It says something about the importance of context. On the face of it, little changed between this Italian race and that in Belgium a week ago. Nico Rosberg won both, and did so by getting out front at the start and stroking it home in that imperious way he does. But the feeling around could hardly be more different.
Then in Belgium it seemed still that Nico’s team mate and chief rival Lewis Hamilton had effected a save, as laden with grid penalties he nevertheless finished third to minimise the points damage. This time – even though Lewis finished up a place higher than he did last week – no one could deny that Nico had effected the strike.
Mercedes steps through the looking glass
Echoes of previous races seemed everywhere in this one, and not merely because the Mercedes for hardly the first occasion were on another level to all opponents. The race was a lot like that in Germany a few weeks back, only in reverse. Then Rosberg had dominated for much of the weekend and taken a fine pole position, but matters changed in the first split second of the race as he fluffed his start and lost several places. It opened the way for Hamilton cruise to victory. This time, swap the names around and that’s pretty much exactly what we got again.
Not that it was anticipated. For much of the weekend Lewis was a large stride beyond even his team mate. Gleefully throwing his car around Monza’s chicanes and stretching his pace advantage ever wider almost lap by lap. In qualifying Lewis stunned, his best effort a full half second quicker than that of his Merc stable mate.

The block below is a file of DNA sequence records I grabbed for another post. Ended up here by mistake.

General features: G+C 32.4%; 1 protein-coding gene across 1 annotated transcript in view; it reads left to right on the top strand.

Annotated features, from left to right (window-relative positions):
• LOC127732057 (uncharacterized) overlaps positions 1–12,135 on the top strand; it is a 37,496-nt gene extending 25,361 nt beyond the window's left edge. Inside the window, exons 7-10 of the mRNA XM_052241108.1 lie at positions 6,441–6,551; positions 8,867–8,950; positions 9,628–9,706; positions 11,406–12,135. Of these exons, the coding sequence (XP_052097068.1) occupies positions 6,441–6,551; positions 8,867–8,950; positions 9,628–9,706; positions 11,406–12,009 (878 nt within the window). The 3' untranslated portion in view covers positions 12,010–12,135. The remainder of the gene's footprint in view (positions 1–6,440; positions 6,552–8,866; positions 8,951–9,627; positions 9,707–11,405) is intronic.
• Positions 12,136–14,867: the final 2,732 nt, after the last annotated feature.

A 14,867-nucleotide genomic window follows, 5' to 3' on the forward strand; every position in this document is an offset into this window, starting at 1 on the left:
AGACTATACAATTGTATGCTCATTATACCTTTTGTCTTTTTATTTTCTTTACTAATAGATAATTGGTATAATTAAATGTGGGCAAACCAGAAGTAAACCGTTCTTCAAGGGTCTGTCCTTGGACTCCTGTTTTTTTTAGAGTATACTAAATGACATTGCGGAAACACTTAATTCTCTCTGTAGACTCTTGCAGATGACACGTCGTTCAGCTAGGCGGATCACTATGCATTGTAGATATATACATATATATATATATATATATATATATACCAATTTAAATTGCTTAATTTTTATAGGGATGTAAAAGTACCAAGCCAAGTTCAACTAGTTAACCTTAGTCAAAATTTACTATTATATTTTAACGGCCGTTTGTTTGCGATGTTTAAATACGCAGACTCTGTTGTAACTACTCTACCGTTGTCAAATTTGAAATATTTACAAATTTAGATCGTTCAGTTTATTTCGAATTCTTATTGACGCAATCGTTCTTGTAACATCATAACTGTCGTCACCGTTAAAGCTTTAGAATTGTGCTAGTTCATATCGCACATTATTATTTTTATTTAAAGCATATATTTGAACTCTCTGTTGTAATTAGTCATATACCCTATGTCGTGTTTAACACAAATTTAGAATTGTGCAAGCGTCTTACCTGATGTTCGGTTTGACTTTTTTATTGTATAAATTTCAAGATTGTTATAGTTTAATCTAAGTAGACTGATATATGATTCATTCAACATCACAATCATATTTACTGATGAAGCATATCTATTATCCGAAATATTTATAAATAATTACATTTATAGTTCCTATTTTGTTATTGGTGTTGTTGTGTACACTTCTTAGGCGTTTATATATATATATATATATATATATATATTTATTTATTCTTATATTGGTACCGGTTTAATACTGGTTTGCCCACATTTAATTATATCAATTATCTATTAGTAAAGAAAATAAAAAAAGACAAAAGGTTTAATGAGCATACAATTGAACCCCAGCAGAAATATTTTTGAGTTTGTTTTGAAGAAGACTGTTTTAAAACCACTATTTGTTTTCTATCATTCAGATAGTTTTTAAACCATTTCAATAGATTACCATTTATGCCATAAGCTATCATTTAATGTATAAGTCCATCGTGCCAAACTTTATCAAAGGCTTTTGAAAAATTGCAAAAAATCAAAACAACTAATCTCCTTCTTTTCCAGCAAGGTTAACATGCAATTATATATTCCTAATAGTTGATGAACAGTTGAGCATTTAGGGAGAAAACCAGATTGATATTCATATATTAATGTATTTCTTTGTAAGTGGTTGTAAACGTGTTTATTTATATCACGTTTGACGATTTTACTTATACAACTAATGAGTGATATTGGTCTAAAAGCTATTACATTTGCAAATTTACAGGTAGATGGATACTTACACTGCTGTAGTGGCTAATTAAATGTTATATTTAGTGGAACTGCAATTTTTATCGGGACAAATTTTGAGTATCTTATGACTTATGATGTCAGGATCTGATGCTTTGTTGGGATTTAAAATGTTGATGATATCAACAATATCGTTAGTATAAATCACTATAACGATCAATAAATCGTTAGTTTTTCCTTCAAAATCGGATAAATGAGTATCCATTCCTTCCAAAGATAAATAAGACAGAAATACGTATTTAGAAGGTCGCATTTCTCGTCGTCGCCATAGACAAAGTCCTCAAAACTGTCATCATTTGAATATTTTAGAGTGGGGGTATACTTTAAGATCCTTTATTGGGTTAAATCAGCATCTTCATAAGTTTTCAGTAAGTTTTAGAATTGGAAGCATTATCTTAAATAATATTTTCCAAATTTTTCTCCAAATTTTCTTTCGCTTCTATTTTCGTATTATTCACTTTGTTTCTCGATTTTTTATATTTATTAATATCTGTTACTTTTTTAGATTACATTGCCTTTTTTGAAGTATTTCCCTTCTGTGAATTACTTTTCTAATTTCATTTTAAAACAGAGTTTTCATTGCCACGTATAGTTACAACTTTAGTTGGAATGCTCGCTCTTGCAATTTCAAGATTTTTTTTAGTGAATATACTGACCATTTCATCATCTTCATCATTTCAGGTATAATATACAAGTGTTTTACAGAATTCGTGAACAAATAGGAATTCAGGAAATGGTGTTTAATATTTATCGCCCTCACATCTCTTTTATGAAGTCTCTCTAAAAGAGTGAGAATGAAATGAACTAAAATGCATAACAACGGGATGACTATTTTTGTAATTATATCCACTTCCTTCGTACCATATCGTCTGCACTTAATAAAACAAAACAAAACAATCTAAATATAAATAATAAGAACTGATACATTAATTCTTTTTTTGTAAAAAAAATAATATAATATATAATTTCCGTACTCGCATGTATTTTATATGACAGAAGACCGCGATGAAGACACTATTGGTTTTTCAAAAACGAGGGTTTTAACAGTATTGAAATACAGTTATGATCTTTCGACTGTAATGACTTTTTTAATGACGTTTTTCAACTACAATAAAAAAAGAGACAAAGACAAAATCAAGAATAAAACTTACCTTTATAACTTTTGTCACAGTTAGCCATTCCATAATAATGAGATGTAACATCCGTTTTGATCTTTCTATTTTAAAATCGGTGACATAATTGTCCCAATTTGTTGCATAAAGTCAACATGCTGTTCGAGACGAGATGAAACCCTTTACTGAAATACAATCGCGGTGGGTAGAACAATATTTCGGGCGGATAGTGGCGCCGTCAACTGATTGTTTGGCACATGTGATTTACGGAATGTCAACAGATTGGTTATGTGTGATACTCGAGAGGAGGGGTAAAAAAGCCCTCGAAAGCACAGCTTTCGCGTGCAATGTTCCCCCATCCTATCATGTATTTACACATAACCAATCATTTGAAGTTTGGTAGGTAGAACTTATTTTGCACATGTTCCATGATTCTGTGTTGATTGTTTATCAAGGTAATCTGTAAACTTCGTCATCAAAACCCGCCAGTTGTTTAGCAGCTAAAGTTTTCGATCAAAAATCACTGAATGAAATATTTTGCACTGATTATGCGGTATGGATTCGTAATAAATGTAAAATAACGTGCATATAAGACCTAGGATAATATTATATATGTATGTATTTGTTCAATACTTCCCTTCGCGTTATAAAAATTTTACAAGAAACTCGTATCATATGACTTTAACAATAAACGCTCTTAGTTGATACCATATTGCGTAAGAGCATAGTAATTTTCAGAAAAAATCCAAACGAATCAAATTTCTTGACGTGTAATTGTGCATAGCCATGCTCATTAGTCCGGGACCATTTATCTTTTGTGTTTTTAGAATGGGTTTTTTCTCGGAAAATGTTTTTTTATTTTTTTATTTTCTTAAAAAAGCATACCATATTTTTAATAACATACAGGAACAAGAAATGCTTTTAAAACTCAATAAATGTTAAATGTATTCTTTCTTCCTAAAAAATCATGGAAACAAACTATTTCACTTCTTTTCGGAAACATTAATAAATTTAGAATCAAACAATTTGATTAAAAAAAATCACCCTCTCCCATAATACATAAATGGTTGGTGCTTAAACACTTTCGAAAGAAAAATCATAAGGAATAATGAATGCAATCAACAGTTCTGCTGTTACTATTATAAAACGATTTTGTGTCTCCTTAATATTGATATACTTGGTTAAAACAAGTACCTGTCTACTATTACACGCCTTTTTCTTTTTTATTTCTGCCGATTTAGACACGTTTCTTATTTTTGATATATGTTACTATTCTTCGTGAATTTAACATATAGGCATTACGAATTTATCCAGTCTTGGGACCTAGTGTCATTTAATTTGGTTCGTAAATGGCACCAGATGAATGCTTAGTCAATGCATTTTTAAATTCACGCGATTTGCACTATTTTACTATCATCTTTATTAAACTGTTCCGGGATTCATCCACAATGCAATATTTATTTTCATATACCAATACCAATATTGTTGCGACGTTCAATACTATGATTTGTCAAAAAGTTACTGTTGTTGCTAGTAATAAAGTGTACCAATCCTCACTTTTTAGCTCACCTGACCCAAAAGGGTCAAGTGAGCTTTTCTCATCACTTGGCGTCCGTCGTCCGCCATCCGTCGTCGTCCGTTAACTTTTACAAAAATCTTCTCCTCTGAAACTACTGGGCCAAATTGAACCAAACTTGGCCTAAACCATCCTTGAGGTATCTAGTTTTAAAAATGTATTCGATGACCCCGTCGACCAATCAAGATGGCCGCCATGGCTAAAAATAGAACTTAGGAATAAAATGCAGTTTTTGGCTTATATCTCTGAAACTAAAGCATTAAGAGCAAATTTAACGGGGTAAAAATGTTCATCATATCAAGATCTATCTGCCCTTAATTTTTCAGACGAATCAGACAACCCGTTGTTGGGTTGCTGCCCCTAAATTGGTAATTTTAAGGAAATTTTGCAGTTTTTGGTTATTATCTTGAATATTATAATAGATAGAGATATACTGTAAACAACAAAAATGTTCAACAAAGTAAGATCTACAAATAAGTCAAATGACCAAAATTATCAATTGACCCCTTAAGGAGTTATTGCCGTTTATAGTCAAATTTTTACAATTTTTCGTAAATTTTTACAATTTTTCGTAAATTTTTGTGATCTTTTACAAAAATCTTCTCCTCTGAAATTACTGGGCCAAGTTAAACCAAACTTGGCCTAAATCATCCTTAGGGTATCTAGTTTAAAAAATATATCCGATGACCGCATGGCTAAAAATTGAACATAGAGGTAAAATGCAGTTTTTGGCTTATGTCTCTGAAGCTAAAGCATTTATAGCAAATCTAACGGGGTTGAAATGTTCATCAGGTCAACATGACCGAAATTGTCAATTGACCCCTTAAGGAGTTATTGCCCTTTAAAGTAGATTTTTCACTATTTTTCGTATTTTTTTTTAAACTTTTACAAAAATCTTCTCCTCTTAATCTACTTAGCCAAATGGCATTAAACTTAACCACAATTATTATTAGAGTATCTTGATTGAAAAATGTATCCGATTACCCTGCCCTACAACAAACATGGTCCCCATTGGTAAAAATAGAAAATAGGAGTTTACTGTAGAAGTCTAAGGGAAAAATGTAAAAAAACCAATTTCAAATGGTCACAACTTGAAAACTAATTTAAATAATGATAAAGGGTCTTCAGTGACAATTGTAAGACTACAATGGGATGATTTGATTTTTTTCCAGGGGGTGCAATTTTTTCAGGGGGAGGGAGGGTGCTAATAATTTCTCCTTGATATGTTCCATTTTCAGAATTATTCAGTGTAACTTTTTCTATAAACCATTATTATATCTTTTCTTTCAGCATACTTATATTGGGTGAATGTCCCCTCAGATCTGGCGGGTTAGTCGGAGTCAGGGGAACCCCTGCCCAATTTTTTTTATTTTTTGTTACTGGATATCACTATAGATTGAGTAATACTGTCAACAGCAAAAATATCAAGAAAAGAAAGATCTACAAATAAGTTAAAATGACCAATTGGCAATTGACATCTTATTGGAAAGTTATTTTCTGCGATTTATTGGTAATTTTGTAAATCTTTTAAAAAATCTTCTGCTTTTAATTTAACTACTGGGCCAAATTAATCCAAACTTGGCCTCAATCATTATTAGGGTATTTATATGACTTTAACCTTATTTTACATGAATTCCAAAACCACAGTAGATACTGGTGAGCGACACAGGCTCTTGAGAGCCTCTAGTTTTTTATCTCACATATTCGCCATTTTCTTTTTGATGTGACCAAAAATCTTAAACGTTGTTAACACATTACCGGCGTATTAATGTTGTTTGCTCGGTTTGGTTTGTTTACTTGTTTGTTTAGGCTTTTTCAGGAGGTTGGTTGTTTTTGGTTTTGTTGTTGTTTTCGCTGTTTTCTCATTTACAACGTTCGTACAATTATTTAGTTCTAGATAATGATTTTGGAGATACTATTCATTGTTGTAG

But still the avenue via which Nico could prevail was foreseen. The run to turn one at Monza is a very long one which punishes poor race starts; the Merc’s launches have been poor on occasion (for both drivers) in 2016 due to an ‘inconsistent’ clutch; Lewis himself noted even amid his qualifying afterglow that if he did get a poor start and lose places overtaking ain’t easy here, that you need around a second per lap advantage to be able to pass. And in the event it all happened.
The start defines the end
Nico led at the first turn, Lewis sank to sixth and Nico indeed admitted afterwards that much of the battle was won in that moment. Lewis cleared Daniel Ricciardo quickly but then spent a whole ten laps behind Valtteri Bottas, it hardly helping that the Finn’s Williams was one of the quickest on the straights. By the time he was through Nico was 12 seconds up the road and the day was done.
Both drivers agreed on as much afterwards, but differed on the reasons for it. Nico said that despite the mammoth gap to Lewis in qualifying he was confident he could match him on race pace. Lewis said it was yet another manifestation of the sport’s delicate Pirelli tyres – that had he pushed to the extent needed to chase Nico down his grip would have run out long before the end.
Lewis did manage to clear the two Ferraris – who pitted twice to Lewis’s once – to bag second but he never looked likely to get with Rosberg. Indeed by the end Nico’s advantage had drifted out the way, to 15 seconds.
And his deficit to Lewis on points has drifted further in, to a scant two. To think just a week ago we thought Nico was done. But he does like to bounce back at precisely these moments. It’s really another thing we should have foreseen.